Oklahoma Core Curriculum Test - OCCT Practice Test


This is a free practice test for the Oklahoma Core Curriculum Test and State Common Core Standards Test.

These free practice questions were written by the Common Core Standards Testing Experts at TestingMom.com.  

Try the test below, it is instantly scored with breakdowns by grade level so you have a choice of doing all the questions or just the grade level that is applicable.

Kindergarten

1. Point to the ones that match?
2. Point to three ducks.

1st Grade

Look at all the shapes below.  Can you point to the…
3. ...pyramid?

2nd Grade

Look at all the objects below.  They resemble shapes you know.  Point to an object that resembles a…
4. ...pyramid?

3rd Grade

5. What is the missing number in the expression ___6=42?
6. If 4x5=20, what is the value of 3x4x5?
7. Lily arranged 60 books in boxes. She put 12 books in each box. How many boxes are there?

4th Grade

8. If the multiplication expression 2x3 represents the picture below, what other multiplication expression represents the same picture?
9. Emily has 27 Barbie dolls. She put equal number of dolls in each of 5 boxes. How many dolls are left over?
10. Which of the following numbers is greater than 206,000?

5th Grade

Alice’s Adventures in Wonderland
by Lewis Carroll
 

Alice was beginning to get very tired of sitting by her sister on the bank, and of having nothing to do: once or twice she had peeped into the book her sister was reading, but it had no pictures or conversations in it, 'and what is the use of a book,' thought Alice 'without pictures or conversation?'
So she was considering in her own mind (as well as she could, for the hot day made her feel very sleepy and stupid), whether the pleasure of making a daisy-chain would be worth the trouble of getting up and picking the daisies, when suddenly a White Rabbit with pink eyes ran close by her.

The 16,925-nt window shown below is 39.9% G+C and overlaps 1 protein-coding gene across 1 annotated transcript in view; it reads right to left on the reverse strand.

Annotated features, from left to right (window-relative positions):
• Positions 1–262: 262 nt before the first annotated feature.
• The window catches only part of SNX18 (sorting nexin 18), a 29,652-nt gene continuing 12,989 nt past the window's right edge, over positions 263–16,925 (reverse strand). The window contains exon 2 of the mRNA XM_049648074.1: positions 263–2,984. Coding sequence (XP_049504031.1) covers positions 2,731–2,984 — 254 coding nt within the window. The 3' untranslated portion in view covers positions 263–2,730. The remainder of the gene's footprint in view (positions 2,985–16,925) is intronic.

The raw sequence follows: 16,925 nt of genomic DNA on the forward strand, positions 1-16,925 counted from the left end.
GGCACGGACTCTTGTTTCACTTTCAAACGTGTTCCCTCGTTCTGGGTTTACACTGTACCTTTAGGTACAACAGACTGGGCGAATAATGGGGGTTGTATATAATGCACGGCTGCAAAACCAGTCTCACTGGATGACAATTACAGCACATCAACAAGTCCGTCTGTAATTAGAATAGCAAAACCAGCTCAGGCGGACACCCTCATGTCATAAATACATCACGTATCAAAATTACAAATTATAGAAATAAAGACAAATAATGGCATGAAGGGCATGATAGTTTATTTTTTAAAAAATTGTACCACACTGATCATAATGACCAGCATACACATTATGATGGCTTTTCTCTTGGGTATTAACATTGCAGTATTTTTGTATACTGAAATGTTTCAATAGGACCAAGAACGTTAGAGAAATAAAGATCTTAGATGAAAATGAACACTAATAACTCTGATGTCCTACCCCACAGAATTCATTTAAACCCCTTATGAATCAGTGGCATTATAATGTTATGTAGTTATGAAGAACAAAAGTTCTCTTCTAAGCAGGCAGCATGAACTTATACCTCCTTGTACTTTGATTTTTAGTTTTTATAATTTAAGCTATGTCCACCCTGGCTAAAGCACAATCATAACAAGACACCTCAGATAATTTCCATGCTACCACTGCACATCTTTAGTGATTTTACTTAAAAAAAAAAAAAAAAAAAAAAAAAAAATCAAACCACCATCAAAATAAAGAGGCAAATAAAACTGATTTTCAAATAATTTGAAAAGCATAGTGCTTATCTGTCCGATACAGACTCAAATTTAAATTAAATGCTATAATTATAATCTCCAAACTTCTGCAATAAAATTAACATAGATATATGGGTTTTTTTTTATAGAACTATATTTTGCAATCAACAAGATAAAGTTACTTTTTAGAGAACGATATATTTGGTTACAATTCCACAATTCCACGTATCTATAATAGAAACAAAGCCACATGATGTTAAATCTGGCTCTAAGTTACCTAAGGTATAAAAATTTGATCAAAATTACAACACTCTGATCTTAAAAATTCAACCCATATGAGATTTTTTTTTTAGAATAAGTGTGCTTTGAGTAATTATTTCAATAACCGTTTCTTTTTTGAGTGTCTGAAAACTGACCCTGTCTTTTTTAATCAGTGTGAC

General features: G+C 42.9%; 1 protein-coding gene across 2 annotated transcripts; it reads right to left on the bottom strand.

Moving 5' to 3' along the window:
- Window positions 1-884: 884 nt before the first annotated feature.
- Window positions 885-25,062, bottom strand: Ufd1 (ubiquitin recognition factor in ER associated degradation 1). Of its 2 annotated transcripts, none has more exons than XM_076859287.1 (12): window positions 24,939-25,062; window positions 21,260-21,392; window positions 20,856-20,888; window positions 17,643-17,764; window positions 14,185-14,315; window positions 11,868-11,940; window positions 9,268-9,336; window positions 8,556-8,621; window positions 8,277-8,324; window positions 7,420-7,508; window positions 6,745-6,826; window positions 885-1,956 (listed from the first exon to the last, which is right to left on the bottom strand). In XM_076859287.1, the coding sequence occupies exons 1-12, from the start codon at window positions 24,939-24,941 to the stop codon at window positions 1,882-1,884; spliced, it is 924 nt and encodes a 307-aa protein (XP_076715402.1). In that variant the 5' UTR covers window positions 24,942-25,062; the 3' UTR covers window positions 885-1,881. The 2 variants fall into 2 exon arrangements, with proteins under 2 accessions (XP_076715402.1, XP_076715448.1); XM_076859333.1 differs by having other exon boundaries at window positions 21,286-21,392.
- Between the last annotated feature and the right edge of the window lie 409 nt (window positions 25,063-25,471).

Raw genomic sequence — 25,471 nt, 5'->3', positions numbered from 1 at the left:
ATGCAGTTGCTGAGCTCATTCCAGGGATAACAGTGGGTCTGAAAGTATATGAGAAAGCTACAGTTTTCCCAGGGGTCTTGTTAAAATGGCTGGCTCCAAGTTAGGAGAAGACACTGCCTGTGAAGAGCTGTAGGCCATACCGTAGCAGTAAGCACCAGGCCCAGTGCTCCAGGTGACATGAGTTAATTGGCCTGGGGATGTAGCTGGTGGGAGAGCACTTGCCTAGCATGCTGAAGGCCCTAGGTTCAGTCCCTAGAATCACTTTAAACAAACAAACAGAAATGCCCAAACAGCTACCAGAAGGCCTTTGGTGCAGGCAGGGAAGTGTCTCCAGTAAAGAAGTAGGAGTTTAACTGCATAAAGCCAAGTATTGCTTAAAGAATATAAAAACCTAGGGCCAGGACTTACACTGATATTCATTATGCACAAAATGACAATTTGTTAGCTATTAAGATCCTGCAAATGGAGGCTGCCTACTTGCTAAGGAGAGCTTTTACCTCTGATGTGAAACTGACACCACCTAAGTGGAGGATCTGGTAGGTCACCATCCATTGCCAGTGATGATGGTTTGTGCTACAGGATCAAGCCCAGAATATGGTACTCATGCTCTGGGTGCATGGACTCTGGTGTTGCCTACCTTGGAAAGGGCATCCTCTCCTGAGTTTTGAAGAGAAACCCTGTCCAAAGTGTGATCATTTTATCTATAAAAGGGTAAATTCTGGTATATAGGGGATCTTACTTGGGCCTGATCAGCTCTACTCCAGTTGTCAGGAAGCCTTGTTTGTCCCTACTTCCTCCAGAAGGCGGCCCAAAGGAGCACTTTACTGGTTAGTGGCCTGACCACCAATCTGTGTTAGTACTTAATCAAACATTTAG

There was nothing so very remarkable in that; nor did Alice think it so very much out of the way to hear the Rabbit say to itself, 'Oh dear! Oh dear! I shall be late!' (when she thought it over afterwards, it occurred to her that she ought to have wondered at this, but at the time it all seemed quite natural); but when the Rabbit actually took a watch out of its waistcoat-pocket, and looked at it, and then hurried on, Alice started to her feet, for it flashed across her mind that she had never before seen a rabbit with either a waistcoat-pocket, or a watch to take out of it, and burning with curiosity, she ran across the field after it, and fortunately was just in time to see it pop down a large rabbit-hole under the hedge.
In another moment down went Alice after it, never once considering how in the world she was to get out again.
The rabbit-hole went straight on like a tunnel for some way, and then dipped suddenly down, so suddenly that Alice had not a moment to think about stopping herself before she found herself falling down a very deep well.
Either the well was very deep, or she fell very slowly, for she had plenty of time as she went down to look about her and to wonder what was going to happen next. First, she tried to look down and make out what she was coming to, but it was too dark to see anything; then she looked at the sides of the well, and noticed that they were filled with cupboards and book-shelves; here and there she saw maps and pictures hung upon pegs. She took down a jar from one of the shelves as she passed; it was labeled 'ORANGE MARMALADE', but to her great disappointment it was empty: she did not like to drop the jar for fear of killing somebody, so managed to put it into one of the cupboards as she fell past it.